The development of an established Welsh brand, based on the red dragon logo of Food and Drink Wales/Bwyd a Diod Cymru, similar to ways in which brands are used in places such as Brittany, the Basque Country and New Zealand, could provide further advantages to the Welsh food and drink industry. These places have established a recognised provenance brand which has seen advantages both in the domestic market and internationally. The inclusion of such a brand on products helps to increase awareness of the identity of the brand and its provenance. Within the domestic market this is seen in increasing awareness of local products, such as in supermarkets, but in international markets this increases consumers’ awareness of the provenance of the product and associates it with the reputation of the place of origin. Statistics on the Produit en Bretagne (‘Made in Brittany’) brand show that over 5500 products and 420 companies are represented by the brand, with brand recognition at 97% in Brittany and preference for purchasing Breton products at 74% in other parts of France. The Breton model could be a suitable approach for a possible future Welsh brand, as the cultural values in Brittany are similar to those in Wales, and the brand is managed by an independent association that aims to promote Breton food, cultural products and the language.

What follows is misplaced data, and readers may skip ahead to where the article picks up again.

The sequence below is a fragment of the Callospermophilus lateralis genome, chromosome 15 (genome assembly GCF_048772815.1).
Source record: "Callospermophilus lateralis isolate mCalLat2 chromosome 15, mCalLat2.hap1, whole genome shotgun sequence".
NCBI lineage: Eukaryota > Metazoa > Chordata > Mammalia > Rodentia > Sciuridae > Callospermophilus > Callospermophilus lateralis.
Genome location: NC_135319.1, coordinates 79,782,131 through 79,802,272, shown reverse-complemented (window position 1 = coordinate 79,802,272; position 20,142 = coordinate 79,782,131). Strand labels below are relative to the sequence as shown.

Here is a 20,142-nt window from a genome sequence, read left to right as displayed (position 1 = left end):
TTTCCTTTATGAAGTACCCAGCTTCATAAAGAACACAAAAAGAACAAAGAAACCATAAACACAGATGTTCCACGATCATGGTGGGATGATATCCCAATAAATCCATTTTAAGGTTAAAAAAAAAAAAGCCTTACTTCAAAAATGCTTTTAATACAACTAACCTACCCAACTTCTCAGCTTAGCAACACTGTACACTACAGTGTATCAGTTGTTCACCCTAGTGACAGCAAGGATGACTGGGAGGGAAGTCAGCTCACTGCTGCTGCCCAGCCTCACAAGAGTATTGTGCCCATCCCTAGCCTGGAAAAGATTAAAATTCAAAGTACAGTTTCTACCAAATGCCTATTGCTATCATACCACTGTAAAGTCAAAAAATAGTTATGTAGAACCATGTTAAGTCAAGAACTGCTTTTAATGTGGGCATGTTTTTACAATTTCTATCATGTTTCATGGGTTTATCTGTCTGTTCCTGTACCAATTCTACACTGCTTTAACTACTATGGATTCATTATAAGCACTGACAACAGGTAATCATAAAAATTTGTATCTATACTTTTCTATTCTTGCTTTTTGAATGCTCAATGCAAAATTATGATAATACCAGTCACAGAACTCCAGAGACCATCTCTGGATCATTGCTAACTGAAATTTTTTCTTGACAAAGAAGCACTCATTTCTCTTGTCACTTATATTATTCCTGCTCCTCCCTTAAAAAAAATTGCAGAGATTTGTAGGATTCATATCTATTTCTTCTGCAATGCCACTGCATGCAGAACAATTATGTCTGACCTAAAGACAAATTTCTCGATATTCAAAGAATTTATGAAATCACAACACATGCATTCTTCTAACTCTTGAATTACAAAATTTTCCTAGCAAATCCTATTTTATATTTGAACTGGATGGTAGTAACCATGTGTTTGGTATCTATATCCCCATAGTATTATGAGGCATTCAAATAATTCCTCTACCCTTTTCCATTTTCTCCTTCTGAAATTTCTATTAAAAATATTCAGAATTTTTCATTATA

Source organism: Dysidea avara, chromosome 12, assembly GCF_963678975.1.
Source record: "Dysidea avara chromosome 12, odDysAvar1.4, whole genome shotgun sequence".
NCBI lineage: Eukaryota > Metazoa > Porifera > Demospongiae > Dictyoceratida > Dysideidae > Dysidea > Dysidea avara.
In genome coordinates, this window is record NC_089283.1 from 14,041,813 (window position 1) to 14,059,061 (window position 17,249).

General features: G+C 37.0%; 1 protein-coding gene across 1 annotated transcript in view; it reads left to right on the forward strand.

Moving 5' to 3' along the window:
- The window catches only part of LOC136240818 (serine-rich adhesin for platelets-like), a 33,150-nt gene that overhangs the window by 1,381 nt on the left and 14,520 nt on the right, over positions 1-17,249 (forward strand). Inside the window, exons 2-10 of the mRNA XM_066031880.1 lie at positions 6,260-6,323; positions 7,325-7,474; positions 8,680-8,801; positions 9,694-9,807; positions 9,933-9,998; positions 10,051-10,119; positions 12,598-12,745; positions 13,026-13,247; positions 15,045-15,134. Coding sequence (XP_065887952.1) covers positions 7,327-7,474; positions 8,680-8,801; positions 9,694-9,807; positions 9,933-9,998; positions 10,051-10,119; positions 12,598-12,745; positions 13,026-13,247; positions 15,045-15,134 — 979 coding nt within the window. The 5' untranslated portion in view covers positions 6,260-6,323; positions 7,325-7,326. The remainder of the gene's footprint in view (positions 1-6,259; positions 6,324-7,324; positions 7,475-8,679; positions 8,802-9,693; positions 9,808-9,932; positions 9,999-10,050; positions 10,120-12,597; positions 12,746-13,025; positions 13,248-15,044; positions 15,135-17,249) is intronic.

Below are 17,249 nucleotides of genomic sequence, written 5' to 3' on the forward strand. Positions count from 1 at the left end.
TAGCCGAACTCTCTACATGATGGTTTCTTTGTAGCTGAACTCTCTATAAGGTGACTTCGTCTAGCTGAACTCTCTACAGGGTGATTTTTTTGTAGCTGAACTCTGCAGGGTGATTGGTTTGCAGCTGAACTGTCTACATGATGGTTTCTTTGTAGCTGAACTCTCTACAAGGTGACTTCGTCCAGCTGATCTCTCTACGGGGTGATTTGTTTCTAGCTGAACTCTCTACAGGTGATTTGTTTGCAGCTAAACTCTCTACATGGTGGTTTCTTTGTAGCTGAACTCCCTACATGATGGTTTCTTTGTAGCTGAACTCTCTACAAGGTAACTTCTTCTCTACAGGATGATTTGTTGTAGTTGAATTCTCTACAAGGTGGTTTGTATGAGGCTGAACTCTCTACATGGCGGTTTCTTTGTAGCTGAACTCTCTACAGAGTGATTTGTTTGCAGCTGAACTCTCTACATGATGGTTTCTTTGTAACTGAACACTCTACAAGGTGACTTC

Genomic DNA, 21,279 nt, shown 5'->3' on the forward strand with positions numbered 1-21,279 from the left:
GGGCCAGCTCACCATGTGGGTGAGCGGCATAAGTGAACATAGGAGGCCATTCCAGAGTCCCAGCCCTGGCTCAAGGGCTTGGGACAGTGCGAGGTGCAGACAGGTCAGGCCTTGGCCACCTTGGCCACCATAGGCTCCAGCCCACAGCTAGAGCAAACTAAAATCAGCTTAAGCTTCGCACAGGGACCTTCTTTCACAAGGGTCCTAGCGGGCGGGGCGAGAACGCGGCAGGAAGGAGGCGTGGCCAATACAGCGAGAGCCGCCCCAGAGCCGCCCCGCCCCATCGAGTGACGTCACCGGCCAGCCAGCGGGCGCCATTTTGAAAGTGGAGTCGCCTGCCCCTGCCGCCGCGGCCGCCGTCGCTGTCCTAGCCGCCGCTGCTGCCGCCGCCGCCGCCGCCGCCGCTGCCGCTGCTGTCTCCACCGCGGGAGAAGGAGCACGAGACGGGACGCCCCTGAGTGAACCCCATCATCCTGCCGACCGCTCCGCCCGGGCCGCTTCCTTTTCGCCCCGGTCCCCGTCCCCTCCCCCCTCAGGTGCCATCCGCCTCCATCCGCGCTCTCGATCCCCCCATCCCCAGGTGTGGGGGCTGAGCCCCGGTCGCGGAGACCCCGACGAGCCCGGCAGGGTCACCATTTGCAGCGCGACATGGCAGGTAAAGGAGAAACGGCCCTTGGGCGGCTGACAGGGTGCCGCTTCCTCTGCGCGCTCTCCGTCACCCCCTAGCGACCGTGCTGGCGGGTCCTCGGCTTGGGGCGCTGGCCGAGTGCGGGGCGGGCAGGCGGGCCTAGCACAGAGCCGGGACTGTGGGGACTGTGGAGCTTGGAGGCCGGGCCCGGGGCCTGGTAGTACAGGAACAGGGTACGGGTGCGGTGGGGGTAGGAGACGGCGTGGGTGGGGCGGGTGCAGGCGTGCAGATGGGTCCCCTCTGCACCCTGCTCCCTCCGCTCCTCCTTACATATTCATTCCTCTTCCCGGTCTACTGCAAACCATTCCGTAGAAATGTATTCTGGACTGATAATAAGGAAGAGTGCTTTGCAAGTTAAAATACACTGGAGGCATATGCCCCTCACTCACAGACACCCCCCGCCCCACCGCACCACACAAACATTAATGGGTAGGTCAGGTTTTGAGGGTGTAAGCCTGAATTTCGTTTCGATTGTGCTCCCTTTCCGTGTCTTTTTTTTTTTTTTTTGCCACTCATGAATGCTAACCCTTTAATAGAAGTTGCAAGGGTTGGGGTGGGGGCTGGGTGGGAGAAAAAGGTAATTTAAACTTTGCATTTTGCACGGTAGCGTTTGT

Ultimately, companies can decide how they brand their products, whether they favour Welsh, British or another means of branding. Some companies favour the use of cultural branding or provenance markers, while others prefer not to use these. This depends on the type of product and the identity of the company. Companies that possess a protected food name would include this logo on the labelling of their product, and may not see the benefits of having an additional Welsh logo. However, the company would be able to decide whether or not to include such a logo, if this were available. A 2001 academic study by Kneafsey, Ilbery and Jenkins showed that demand existed at that time for a Welsh provenance brand among some Welsh food producers. The development of the industry since that time, particularly in the growing reputation for Welsh food, suggests that a Welsh provenance brand could be beneficial to the promotion of Welsh food products. If companies were able to use a defined national Welsh brand, they would benefit from the strength and brand identity of this brand, which could enhance sales both domestically and internationally.

4.            The value of Protected Food Names (Geographical Indicators), including the UK Government’s proposals for a new post-Brexit UK scheme